Developing and operating a multiplayer game is a notoriously complex, time-consuming and expensive business. And when you launch your title on the Epic Games Store (EGS) the stakes are high and the world is watching.
Game studio RETO MOTO planned to launch their competitive free-to-play game Heroes & Generals on EGS and deliver a flawless live experience to players around the world while minimising their hosting costs.
There was a lot to do. They’d need a new, more flexible and cost-efficient hosting set up. They’d need to ensure that the game would scale to meet high demand. And they’d need to prepare the game while collaborating with partners across the world – most of whom were working from home due to the pandemic.
|Studio RETO MOTO||Studio size <50|
|Game genre/mode Free-to-play, competitive FPS||IMS Solutions Game server operations|
Building on the initial success of their competitive first-person shooter Heroes & Generals, RETO MOTO wanted to launch this free-to-play title on EGS. To do this, they’d need to scale up reliably and on demand, and deliver low-latency gameplay to a global player base.
The studio approached IMS because our game server operations and orchestration technology – zeuz – would enable RETO MOTO to meet the unprecedented demand for their game while at the same time keep hosting and operations costs to a minimum. Also, they knew we work with Epic Games regularly, so we’d know how to fulfil the technical requirements.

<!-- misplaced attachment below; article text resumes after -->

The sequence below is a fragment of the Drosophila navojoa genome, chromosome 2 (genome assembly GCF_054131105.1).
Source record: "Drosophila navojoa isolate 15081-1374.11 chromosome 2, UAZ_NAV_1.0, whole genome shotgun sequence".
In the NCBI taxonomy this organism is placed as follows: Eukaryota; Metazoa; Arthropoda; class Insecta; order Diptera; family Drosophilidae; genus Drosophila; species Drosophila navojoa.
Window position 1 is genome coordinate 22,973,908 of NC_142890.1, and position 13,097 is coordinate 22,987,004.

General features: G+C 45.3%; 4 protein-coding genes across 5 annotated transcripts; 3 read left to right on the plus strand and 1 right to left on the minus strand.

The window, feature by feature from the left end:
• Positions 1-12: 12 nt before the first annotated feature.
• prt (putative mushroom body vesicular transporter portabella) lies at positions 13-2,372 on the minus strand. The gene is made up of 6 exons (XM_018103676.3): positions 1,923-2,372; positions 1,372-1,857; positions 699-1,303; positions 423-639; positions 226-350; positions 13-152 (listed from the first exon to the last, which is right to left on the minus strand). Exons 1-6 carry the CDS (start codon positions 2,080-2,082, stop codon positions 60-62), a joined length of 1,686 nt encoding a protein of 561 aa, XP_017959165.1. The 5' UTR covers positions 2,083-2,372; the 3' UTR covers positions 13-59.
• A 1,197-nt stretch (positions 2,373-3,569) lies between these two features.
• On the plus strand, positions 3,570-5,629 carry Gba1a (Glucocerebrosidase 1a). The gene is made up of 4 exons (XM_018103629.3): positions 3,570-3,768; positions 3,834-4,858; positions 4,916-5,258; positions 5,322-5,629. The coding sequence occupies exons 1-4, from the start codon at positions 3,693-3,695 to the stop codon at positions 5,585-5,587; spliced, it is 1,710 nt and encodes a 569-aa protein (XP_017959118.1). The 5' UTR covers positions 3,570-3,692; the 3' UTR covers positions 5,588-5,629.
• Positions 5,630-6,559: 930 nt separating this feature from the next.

Launching on Epic Games Store was a game changer. We wouldnʼt have been able to do it without IMS.
Built using RETO MOTO’s own engine, Heroes & Generals had previously been hosted and manually managed on bare-metal game servers through up to six different providers simultaneously.
When you launch on EGS, however, you never know for sure how demand might fluctuate. Get your forecasts wrong and, with a fixed number of bare-metal servers available, you will either disappoint players if demand is too high, or pay for idle servers if it fails to materialise.
Technical difficulties aside, the biggest challenge was organisational. Developers in Denmark would need to collaborate with engineers in London and Munich who would, in turn, have to coordinate with a network of hosting locations stretching from Europe and Russia, to Australia and the Americas.
And with the COVID-19 pandemic rapidly spreading, it was clear the entire collaborative effort would require everyone to work remotely.
We tripled our MAU during the period immediately following launch on EGS. We’ve never had as many active users around the world.
With these challenges in mind, we sat down with RETO MOTO to establish effective ways of working together and to understand the different technical components involved in migrating the game to zeuz.
Our discussion ranged from the exact content and structure of their existing custom game engine to the specifics of their hosting configuration and back-end functions.